"The battle between the White House and the national media is the battle over who controls the national agenda, " says commentator Patrick Buchanan. Mark McKinnon, former media adviser to President George W. Bush, agrees: "The Washington press corps for years thought that unless you talked to The New York Times and CBS, that you weren't talking to the American public. Well, that's just not the case anymore." McKinnon feels that it is a White House prerogative to choose its own communications strategy: "Presidents … ought to determine who they want to talk to and when they want to talk to them, " he says. But William Safire, author and former New York Times political columnist, fears that hostilities between the administration and the press could threaten the media's ability to hold government accountable. "The great check and balance that was built into the Constitution is under challenge, " he says. "You've got to have a relationship between the government and the press that's adversarial, but not an enemy."
Drawing on more than 80 interviews with key figures in the print, broadcast and electronic media, and with unequaled, behind-the-scenes access to some of today's most important news organizations, FRONTLINE correspondent Lowell Bergman examines the challenges facing the mainstream news media, and the media's reaction, in "News War, " a special four-part series.
Bergman traces the recent history of American journalism, from the Nixon administration's attacks on the media and the post-Watergate popularity of the press to new obstacles presented by the war on terror and changing economics in the media business and the Internet. The topic has special resonance for Bergman, whose career as a journalist for FRONTLINE, The New York Times, ABC News and 60 Minutes has included reporting on the issues that are critical to the current controversies. "There has been a perfect storm brewing in the world of news, " says Bergman. "Not since the Nixon administration has there been this level of hostility leveled at news organizations. … [But] unlike the confrontations of 35 or more years ago, today's news war sees the very economic foundations of the business shifting."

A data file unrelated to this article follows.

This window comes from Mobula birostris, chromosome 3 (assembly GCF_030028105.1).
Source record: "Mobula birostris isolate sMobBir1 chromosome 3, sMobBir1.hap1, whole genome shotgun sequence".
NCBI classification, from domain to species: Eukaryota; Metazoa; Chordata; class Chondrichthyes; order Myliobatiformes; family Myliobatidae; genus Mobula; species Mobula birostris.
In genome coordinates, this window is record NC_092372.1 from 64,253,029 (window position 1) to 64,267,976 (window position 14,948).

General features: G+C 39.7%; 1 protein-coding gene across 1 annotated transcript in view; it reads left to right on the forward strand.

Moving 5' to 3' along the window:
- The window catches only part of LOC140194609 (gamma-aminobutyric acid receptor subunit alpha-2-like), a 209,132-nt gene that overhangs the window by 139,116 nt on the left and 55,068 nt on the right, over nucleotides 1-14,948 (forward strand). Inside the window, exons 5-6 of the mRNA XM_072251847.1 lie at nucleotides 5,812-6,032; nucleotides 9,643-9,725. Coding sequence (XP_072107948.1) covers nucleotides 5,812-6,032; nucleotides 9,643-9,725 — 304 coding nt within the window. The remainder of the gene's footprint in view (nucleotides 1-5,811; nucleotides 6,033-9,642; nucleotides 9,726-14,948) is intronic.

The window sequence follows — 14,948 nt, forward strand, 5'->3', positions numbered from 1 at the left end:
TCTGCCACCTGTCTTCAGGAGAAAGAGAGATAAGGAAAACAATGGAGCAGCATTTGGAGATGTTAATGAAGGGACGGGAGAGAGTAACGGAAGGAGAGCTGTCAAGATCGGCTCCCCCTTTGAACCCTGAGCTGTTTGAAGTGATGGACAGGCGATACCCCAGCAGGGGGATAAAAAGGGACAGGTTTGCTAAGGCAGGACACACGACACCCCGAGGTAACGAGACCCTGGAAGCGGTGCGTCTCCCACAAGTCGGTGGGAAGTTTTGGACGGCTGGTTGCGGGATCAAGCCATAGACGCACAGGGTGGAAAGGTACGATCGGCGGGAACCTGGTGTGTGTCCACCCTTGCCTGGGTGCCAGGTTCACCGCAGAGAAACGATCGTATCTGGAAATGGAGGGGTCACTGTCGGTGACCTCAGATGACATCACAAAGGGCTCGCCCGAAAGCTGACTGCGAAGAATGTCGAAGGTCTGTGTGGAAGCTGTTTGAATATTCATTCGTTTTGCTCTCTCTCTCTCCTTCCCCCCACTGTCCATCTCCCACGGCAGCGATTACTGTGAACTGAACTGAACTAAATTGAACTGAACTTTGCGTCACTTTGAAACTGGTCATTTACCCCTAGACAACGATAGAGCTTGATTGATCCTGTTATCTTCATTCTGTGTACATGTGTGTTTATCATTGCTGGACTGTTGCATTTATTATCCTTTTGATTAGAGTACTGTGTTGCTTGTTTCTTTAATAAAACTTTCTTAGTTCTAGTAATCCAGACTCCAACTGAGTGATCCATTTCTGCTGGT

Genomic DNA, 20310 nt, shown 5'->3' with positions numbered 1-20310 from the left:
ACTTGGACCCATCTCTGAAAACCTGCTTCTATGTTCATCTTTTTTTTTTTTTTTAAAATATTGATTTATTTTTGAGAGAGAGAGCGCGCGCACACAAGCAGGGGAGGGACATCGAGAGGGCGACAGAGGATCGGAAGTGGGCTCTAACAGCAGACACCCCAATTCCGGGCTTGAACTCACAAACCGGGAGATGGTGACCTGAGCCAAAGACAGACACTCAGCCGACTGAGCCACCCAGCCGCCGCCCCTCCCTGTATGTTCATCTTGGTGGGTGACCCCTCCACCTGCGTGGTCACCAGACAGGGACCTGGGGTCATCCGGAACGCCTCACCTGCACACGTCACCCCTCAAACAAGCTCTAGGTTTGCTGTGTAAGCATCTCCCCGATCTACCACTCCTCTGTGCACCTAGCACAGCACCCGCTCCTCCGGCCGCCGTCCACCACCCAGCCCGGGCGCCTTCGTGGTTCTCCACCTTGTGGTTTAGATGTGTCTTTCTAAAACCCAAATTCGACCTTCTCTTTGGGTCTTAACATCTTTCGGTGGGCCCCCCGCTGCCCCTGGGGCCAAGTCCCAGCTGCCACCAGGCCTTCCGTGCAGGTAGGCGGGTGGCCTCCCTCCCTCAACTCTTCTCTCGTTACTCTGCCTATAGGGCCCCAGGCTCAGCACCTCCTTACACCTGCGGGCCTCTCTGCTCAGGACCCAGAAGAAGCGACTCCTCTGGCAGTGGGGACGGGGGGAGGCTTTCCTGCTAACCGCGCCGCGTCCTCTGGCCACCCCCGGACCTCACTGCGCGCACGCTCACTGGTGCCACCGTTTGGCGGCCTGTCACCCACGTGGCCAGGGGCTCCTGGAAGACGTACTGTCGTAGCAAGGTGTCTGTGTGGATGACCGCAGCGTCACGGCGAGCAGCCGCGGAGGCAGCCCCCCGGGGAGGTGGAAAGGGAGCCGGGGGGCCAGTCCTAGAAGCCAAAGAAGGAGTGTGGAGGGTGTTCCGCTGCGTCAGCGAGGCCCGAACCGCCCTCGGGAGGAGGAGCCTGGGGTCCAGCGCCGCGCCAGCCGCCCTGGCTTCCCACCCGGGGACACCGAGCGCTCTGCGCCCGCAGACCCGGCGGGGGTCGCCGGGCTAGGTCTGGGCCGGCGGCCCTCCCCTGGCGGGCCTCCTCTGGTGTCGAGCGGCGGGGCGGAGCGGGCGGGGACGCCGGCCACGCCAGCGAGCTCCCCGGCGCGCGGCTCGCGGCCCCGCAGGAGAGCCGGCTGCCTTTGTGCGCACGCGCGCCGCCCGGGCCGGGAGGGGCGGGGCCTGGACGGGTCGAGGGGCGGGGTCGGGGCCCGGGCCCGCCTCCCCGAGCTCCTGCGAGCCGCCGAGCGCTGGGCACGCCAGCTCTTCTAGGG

In the first two hours of the series, "Secrets, Sources & Spin, " Bergman talks to the major players in the debates over the role of media in U.S. society. He examines the relationship between the Bush administration and the press, the use of anonymous sources, and the consequences of the Valerie Plame leak investigation.
"This is something the American people should know about, " says New York Times reporter James Risen, referring to the controversial story he co-authored on National Security Agency wiretapping. "That's our role. Our role is not to say … to the government: 'Don't do this.' Our role is: 'This is happening; you decide.'" But John McLaughlin, former deputy director of the CIA, feels that Risen's story hurt U.S. interests. "Today the secrets we want most are probably held by a few dozen people in remote areas, so getting to those secrets is extraordinarily difficult, " he says. "All of these tools in the counterterrorist tool kit are essential, and that tool kit is now diminished." The wiretapping story received condemnation from the Bush administration - and won the Pulitzer Prize.